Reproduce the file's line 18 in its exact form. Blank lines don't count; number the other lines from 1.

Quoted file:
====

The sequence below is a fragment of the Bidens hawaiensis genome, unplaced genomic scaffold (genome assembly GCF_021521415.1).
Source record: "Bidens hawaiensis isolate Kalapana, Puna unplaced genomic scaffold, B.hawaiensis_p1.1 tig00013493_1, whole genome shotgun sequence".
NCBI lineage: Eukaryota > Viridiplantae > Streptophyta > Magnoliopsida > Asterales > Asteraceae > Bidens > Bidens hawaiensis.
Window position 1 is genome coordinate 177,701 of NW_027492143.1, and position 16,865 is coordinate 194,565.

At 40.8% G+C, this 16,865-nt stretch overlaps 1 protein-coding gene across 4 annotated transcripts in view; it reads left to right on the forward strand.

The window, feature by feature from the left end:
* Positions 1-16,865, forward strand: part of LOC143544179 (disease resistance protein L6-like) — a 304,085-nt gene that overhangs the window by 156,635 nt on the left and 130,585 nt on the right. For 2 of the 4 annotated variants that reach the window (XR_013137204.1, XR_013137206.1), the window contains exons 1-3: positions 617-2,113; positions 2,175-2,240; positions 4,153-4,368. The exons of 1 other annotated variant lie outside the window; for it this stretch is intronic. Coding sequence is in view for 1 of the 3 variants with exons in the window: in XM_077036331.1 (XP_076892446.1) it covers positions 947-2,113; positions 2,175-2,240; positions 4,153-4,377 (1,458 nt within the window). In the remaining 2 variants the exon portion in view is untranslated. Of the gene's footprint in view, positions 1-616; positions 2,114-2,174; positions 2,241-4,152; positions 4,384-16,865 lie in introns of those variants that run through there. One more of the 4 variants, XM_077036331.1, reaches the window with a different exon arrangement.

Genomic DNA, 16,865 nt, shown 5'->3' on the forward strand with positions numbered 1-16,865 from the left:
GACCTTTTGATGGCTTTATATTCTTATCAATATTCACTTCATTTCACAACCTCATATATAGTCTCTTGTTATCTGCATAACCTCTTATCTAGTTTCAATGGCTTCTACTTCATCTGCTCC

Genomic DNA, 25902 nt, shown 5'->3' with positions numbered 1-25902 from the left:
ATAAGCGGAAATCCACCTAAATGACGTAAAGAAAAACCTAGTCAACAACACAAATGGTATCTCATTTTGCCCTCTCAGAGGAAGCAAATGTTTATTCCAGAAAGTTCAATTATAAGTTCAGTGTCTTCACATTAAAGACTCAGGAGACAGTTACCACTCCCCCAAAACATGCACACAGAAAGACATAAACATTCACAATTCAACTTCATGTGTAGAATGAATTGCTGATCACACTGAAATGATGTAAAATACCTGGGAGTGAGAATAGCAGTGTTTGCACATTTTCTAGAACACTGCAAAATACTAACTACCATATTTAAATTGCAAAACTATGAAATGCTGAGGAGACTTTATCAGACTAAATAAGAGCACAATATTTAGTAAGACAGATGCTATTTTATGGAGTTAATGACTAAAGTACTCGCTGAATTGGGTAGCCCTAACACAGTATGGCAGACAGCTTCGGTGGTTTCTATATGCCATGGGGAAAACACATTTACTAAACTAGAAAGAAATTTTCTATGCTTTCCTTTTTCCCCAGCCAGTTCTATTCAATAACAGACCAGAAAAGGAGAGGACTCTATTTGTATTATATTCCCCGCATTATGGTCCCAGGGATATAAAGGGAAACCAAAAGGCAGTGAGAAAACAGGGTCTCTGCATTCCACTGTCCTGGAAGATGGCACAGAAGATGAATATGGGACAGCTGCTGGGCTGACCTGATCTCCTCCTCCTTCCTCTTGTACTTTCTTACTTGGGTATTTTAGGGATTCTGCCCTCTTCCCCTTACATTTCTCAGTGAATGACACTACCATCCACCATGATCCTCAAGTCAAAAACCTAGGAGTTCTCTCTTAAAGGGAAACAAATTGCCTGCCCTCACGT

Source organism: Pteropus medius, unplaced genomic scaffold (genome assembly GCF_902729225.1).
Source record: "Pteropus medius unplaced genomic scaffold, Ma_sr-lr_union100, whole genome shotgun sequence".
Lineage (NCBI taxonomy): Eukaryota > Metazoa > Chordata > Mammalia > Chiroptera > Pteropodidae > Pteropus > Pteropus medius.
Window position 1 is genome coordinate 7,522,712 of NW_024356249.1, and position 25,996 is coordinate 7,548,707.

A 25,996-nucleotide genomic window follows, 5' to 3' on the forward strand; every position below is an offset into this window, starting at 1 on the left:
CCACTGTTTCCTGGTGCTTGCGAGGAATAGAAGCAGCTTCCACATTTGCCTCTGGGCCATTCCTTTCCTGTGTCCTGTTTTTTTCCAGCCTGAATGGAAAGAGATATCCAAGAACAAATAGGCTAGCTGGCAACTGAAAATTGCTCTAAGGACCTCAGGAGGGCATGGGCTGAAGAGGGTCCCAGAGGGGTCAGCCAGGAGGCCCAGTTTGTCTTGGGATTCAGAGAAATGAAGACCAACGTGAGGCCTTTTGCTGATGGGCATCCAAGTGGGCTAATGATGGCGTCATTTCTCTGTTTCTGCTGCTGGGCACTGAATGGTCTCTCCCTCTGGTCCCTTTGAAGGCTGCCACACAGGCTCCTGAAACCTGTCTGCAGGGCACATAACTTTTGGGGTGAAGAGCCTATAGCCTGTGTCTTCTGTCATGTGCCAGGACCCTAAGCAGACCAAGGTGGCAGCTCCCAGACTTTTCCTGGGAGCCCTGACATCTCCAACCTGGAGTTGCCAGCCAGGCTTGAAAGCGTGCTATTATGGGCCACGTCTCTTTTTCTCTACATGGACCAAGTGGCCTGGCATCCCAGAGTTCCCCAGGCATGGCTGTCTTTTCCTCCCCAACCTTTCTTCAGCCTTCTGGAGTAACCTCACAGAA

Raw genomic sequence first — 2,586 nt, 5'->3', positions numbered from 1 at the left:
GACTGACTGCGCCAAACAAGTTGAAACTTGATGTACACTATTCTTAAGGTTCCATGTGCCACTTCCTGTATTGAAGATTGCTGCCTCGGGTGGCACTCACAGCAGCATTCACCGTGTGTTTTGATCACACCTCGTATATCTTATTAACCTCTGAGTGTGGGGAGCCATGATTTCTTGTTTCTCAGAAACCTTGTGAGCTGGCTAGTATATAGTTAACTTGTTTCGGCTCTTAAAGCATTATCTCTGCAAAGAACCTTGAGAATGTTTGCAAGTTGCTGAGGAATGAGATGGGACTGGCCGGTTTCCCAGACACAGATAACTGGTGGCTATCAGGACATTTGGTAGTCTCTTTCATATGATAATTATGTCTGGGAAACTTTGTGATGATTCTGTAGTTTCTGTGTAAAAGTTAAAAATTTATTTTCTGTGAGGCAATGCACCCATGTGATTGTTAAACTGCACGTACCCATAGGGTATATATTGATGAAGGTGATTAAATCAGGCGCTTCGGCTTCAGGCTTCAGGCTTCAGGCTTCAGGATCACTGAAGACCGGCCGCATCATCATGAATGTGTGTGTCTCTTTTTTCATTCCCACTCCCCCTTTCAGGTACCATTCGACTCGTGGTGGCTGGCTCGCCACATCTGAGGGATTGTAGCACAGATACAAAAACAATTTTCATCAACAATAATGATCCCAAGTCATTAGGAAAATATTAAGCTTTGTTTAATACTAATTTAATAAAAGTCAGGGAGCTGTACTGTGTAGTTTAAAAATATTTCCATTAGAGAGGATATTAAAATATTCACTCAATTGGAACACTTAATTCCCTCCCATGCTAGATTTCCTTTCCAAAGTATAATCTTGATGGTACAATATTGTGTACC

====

Raw genomic sequence first — 2,586 nt, 5'->3', positions numbered from 1 at the left: